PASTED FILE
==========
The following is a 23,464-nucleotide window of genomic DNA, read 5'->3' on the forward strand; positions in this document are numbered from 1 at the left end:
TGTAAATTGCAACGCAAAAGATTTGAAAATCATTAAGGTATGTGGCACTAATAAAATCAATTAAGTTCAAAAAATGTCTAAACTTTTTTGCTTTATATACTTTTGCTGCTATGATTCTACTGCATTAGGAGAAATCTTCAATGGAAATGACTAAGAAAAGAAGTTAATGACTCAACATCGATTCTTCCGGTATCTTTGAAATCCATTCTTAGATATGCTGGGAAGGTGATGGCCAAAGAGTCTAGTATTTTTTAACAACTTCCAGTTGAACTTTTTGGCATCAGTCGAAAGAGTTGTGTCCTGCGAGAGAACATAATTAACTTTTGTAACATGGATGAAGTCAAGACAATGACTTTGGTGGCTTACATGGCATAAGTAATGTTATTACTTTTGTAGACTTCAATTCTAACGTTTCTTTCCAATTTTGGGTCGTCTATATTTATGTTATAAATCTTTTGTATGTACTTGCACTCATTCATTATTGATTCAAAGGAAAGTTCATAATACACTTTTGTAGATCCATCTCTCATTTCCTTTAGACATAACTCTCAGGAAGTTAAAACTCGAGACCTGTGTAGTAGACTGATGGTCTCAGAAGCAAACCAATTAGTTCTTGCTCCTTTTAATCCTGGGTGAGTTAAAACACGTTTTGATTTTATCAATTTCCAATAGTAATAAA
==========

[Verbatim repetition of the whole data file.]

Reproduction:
The following is a 23,464-nucleotide window of genomic DNA, read 5'->3' on the forward strand; positions in this document are numbered from 1 at the left end:
TGTAAATTGCAACGCAAAAGATTTGAAAATCATTAAGGTATGTGGCACTAATAAAATCAATTAAGTTCAAAAAATGTCTAAACTTTTTTGCTTTATATACTTTTGCTGCTATGATTCTACTGCATTAGGAGAAATCTTCAATGGAAATGACTAAGAAAAGAAGTTAATGACTCAACATCGATTCTTCCGGTATCTTTGAAATCCATTCTTAGATATGCTGGGAAGGTGATGGCCAAAGAGTCTAGTATTTTTTAACAACTTCCAGTTGAACTTTTTGGCATCAGTCGAAAGAGTTGTGTCCTGCGAGAGAACATAATTAACTTTTGTAACATGGATGAAGTCAAGACAATGACTTTGGTGGCTTACATGGCATAAGTAATGTTATTACTTTTGTAGACTTCAATTCTAACGTTTCTTTCCAATTTTGGGTCGTCTATATTTATGTTATAAATCTTTTGTATGTACTTGCACTCATTCATTATTGATTCAAAGGAAAGTTCATAATACACTTTTGTAGATCCATCTCTCATTTCCTTTAGACATAACTCTCAGGAAGTTAAAACTCGAGACCTGTGTAGTAGACTGATGGTCTCAGAAGCAAACCAATTAGTTCTTGCTCCTTTTAATCCTGGGTGAGTTAAAACACGTTTTGATTTTATCAATTTCCAATAGTAATAAA